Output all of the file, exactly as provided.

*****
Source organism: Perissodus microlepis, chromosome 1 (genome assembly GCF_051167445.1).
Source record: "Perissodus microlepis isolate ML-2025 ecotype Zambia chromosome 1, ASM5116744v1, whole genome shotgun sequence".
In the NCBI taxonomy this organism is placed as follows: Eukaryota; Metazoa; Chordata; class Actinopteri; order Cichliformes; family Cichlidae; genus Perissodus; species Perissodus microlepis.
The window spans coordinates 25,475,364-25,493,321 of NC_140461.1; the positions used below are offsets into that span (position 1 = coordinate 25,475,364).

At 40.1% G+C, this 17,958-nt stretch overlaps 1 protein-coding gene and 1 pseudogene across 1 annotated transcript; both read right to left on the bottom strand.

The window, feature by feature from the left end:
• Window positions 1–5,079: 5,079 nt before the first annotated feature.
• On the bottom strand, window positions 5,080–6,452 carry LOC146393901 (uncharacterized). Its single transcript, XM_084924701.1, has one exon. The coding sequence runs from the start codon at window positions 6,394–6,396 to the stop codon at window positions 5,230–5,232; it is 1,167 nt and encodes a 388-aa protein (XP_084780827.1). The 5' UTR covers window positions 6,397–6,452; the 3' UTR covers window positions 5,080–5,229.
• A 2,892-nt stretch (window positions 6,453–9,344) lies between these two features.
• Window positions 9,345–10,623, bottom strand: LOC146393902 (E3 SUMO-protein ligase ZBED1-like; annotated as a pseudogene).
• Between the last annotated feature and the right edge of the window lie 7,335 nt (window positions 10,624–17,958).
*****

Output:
Source organism: Perissodus microlepis, chromosome 1 (genome assembly GCF_051167445.1).
Source record: "Perissodus microlepis isolate ML-2025 ecotype Zambia chromosome 1, ASM5116744v1, whole genome shotgun sequence".
In the NCBI taxonomy this organism is placed as follows: Eukaryota; Metazoa; Chordata; class Actinopteri; order Cichliformes; family Cichlidae; genus Perissodus; species Perissodus microlepis.
The window spans coordinates 25,475,364-25,493,321 of NC_140461.1; the positions used below are offsets into that span (position 1 = coordinate 25,475,364).

At 40.1% G+C, this 17,958-nt stretch overlaps 1 protein-coding gene and 1 pseudogene across 1 annotated transcript; both read right to left on the bottom strand.

The window, feature by feature from the left end:
• Window positions 1–5,079: 5,079 nt before the first annotated feature.
• On the bottom strand, window positions 5,080–6,452 carry LOC146393901 (uncharacterized). Its single transcript, XM_084924701.1, has one exon. The coding sequence runs from the start codon at window positions 6,394–6,396 to the stop codon at window positions 5,230–5,232; it is 1,167 nt and encodes a 388-aa protein (XP_084780827.1). The 5' UTR covers window positions 6,397–6,452; the 3' UTR covers window positions 5,080–5,229.
• A 2,892-nt stretch (window positions 6,453–9,344) lies between these two features.
• Window positions 9,345–10,623, bottom strand: LOC146393902 (E3 SUMO-protein ligase ZBED1-like; annotated as a pseudogene).
• Between the last annotated feature and the right edge of the window lie 7,335 nt (window positions 10,624–17,958).